TRANSITION 1 – After exiting the water at the St. Francis Yacht Club we had a ½ mile run to transition back at Marina Green Park. There were wetsuit strippers and a mini transition there that you could towel off and put on a spare pair of shoes for the run over. I opted to run in my swim booties and keep my wetsuit on to stay warm and it worked out great. I’m grateful for the volunteers handing out bottles of water to rinse the nasty saltwater taste out of my mouth!!
THE BIKE – 18 very hilly miles through the Presidio of San Francisco. Fortunately living in the PNW we have lots of hills to train on. That came in handy as I lost count but passed well over 300 cyclists on this leg of the race! Since the roads were wet (due to the only 5 hours of rain in a month!) we were all forced to slow down as the roads are slick and my old school rim brakes didn’t work as well. They did an excellent job with signage on the coarse warning us of sharp turns ahead. As we rounded the West side of the Golden Gate Bridge and down to the Pacific coastline we
encountered a 20+ MPH head wind. Experts say aero bars were not needed but at this moment I was glad to have them. With heavy rain blasting my face I got into a tight tuck and with an adrenaline (and testosterone!) filled rush I flew past 20+ riders in a half mile stretch! Probably not the smart thing to do on wet roads but I’m a guy, I do dumb stuff sometimes! The last 3 miles where downhill with about a mile of flat before entering transition. This was my final opportunity to load up on nutrition and yes, pass more riders in aero position in front of a half mile
stretch of spectators!
TRANSITION 2 – Nothing out of the ordinary but pouring down rain!
THE RUN – Ugh….the run!! It was only 8 miles and I can usually do that in just over an hour on race day but the hills, stairs, sand, grass, stairs, dirt, gravel, stairs, mud and oh yeah, more stairs really slow down your pace. This race is known for a brutal run and they weren’t kidding. The first mile and a half was flat and good to get the running legs working after a hilly ride before
starting the first 250’ elevation climb over the next mile to get to the South end of the Golden Gate Bridge. It was a mix of pavement, gravel and stairs before making our way down to the beach on the West side of the bridge. We even ran through an old Battery tunnel that you had to duck to get out of! At this point I was pretty exhausted and starting to hurt but I guess the pain was life letting me know I wasn’t dead!
After a mile run on the beach in chewed up sand at about mile 4 is the dreaded “sand ladder”. This was a 250’ elevation climb up 400 stairs built from drift wood and sand. Even the pros had to walk and use the cable railing to help pull themselves to the top. Once to the top there’s another 100 foot elevation gain up a muddy trail that takes you to mile 5. The next 2 miles were down steep hills and, yup, more stairs! The last mile was flat and gave me an
opportunity to catch my breath and prepare to be greeted by several thousand spectators and local media!
THE FINISH - As I rounded the last corner into Marina Green Park and entered the finish chute with the happiest bunch of soaking wet miserable triathletes, I was overcome with emotion. Between work load and serious family issues that some of you know about, the last 6 months of my life have been an exhausting, emotional roller coaster and it hit me hard. Maybe I need to turn in my “man card” but honestly I broke down. A volunteer even asked if I was okay and that was embarrassing enough to make me snap out of it! I got my medal and took a few minutes to reflect on what I just did and the last 8 months of what it took to get there. Everything I work so hard for in life I do for my family even if the tri sport addiction doesn’t make complete sense to them. However events like this – they’re for me and this is my therapy.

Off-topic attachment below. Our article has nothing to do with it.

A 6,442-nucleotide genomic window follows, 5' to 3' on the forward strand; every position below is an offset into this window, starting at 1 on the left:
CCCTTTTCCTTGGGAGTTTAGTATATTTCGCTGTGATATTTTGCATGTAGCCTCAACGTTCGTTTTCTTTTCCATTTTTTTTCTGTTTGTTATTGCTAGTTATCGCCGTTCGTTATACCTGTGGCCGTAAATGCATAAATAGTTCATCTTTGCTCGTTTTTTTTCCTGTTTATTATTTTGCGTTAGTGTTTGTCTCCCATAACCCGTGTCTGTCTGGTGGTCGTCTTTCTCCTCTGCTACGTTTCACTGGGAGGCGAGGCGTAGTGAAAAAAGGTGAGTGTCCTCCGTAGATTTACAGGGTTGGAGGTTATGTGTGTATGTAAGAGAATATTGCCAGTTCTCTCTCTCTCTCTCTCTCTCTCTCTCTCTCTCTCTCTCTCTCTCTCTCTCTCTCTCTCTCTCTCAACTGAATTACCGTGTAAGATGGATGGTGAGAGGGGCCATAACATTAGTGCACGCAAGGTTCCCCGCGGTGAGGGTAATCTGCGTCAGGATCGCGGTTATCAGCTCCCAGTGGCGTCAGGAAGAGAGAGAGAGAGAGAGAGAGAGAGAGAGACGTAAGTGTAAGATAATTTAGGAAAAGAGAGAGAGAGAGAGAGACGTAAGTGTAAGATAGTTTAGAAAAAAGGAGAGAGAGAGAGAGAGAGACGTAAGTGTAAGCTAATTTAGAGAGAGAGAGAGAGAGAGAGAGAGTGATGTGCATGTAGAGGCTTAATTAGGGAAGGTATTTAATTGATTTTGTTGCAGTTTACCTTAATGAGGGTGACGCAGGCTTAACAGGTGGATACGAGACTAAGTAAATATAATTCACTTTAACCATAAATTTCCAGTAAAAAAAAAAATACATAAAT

The exciting season of Open Water Swimming is (almost) here! A few brave souls have put a toe or more in the water already. Here are a few thoughts about getting yourself ready - written especially with the new OW swimmers in mind. We're excited to see you out there!
First - a word about the current water temps. Usually by early May, many triathletes would have done a couple of OW swims by now, but 2022 is a different story. As of today (May 10, 2022) the water is much colder than usual. Look at the temperature of Lake Meridian in Kent, WA the last few years according to Lake Monster:
5/10/2019 - 62.7°
5/10/2020 - 67.5°
5/10/2021 - 67.0°
5/10/2022 - 56.7°!!
That's a big drop from normal and not a surprise given April's crummy weather. Is 56° swimmable? Sure. Is 65+° better? Absolutely. 65° allows your body's energy to focus on effort instead of staying warm. When your body gets cold, it sends the blood to the interior to keep our vital organs warm. (They're not called 'vital' for nothing) Our brains don't consider arms and legs to be a priority when our body temperature drops, and the time you spend training in the very cold water won't yield the same training benefit you get in warmer water. So if you can stand it, wait until we have a good warm stretch of warm, dry weather and keep training in the pool.
Raise the Bar has been hanging out with open water swimmers for almost 20 years now and we've been producing events with swims since 2008 so we've met a ton of new OW swimmers. Often those first few swims bring some unexpected challenges because the conditions are so different from the pool. Here are a few thoughts that could help you have fun & productive early-season swims.
There are many more great tips in this article Blueseventy posted on Open Water Swimming a few years ago and the info still applies. If you are gearing and psyching up for some early open water swims, read it! They suggest some super helpful open water accessories (thermal caps, gloves, booties) that are in full supply at Northwest Tri & Bike. Head over and stock up and we'll see you on shore soon.
Submitted by Patty Swedberg. firstname.lastname@example.org. Please submit your own tips and suggestions in the Comments!
As you all know, the first Ironman World Championships in the continental US happened last weekend and 5 RTBers helped make history. Great work Casey Arbenz, Diane Haensel, Adam Heiner, Brent Mecham, and Doug Simms.